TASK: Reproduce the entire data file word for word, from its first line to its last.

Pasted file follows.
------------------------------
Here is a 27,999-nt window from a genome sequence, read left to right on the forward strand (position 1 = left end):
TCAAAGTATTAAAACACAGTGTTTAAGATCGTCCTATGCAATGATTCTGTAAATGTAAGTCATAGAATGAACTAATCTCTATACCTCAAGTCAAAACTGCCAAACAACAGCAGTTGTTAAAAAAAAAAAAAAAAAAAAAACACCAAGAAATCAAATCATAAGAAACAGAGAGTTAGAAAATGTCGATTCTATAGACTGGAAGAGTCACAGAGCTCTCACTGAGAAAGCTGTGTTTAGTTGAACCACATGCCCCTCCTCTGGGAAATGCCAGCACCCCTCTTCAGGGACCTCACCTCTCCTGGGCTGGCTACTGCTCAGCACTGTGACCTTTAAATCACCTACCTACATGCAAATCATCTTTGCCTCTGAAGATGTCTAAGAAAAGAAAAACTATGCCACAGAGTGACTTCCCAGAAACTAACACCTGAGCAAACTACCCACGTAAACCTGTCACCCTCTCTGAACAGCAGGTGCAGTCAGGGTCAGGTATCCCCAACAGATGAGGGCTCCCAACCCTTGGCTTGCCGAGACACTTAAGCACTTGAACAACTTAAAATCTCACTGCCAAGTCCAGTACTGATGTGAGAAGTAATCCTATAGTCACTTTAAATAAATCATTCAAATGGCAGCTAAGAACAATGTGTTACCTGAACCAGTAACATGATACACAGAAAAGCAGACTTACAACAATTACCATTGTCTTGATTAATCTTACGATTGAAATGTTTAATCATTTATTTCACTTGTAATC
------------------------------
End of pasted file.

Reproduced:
Here is a 27,999-nt window from a genome sequence, read left to right on the forward strand (position 1 = left end):
TCAAAGTATTAAAACACAGTGTTTAAGATCGTCCTATGCAATGATTCTGTAAATGTAAGTCATAGAATGAACTAATCTCTATACCTCAAGTCAAAACTGCCAAACAACAGCAGTTGTTAAAAAAAAAAAAAAAAAAAAAACACCAAGAAATCAAATCATAAGAAACAGAGAGTTAGAAAATGTCGATTCTATAGACTGGAAGAGTCACAGAGCTCTCACTGAGAAAGCTGTGTTTAGTTGAACCACATGCCCCTCCTCTGGGAAATGCCAGCACCCCTCTTCAGGGACCTCACCTCTCCTGGGCTGGCTACTGCTCAGCACTGTGACCTTTAAATCACCTACCTACATGCAAATCATCTTTGCCTCTGAAGATGTCTAAGAAAAGAAAAACTATGCCACAGAGTGACTTCCCAGAAACTAACACCTGAGCAAACTACCCACGTAAACCTGTCACCCTCTCTGAACAGCAGGTGCAGTCAGGGTCAGGTATCCCCAACAGATGAGGGCTCCCAACCCTTGGCTTGCCGAGACACTTAAGCACTTGAACAACTTAAAATCTCACTGCCAAGTCCAGTACTGATGTGAGAAGTAATCCTATAGTCACTTTAAATAAATCATTCAAATGGCAGCTAAGAACAATGTGTTACCTGAACCAGTAACATGATACACAGAAAAGCAGACTTACAACAATTACCATTGTCTTGATTAATCTTACGATTGAAATGTTTAATCATTTATTTCACTTGTAATC